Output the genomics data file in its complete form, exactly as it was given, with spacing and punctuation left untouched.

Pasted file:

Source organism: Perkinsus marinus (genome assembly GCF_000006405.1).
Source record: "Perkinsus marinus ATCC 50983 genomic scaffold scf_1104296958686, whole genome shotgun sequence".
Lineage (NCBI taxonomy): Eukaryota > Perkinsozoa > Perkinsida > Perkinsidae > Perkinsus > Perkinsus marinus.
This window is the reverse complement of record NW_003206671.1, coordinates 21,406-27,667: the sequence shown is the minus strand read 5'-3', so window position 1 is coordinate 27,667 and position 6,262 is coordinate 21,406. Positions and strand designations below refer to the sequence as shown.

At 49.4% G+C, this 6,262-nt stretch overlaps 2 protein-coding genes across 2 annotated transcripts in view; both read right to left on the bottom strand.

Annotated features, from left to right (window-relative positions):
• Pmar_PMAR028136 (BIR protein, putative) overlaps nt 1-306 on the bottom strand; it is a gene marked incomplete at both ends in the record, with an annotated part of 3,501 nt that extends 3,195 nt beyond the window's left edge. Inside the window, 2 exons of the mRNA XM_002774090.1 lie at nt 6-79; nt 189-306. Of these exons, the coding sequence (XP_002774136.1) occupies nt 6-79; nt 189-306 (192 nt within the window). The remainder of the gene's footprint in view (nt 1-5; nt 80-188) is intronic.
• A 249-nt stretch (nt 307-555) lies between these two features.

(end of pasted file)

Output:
Source organism: Perkinsus marinus (genome assembly GCF_000006405.1).
Source record: "Perkinsus marinus ATCC 50983 genomic scaffold scf_1104296958686, whole genome shotgun sequence".
Lineage (NCBI taxonomy): Eukaryota > Perkinsozoa > Perkinsida > Perkinsidae > Perkinsus > Perkinsus marinus.
This window is the reverse complement of record NW_003206671.1, coordinates 21,406-27,667: the sequence shown is the minus strand read 5'-3', so window position 1 is coordinate 27,667 and position 6,262 is coordinate 21,406. Positions and strand designations below refer to the sequence as shown.

At 49.4% G+C, this 6,262-nt stretch overlaps 2 protein-coding genes across 2 annotated transcripts in view; both read right to left on the bottom strand.

Annotated features, from left to right (window-relative positions):
• Pmar_PMAR028136 (BIR protein, putative) overlaps nt 1-306 on the bottom strand; it is a gene marked incomplete at both ends in the record, with an annotated part of 3,501 nt that extends 3,195 nt beyond the window's left edge. Inside the window, 2 exons of the mRNA XM_002774090.1 lie at nt 6-79; nt 189-306. Of these exons, the coding sequence (XP_002774136.1) occupies nt 6-79; nt 189-306 (192 nt within the window). The remainder of the gene's footprint in view (nt 1-5; nt 80-188) is intronic.
• A 249-nt stretch (nt 307-555) lies between these two features.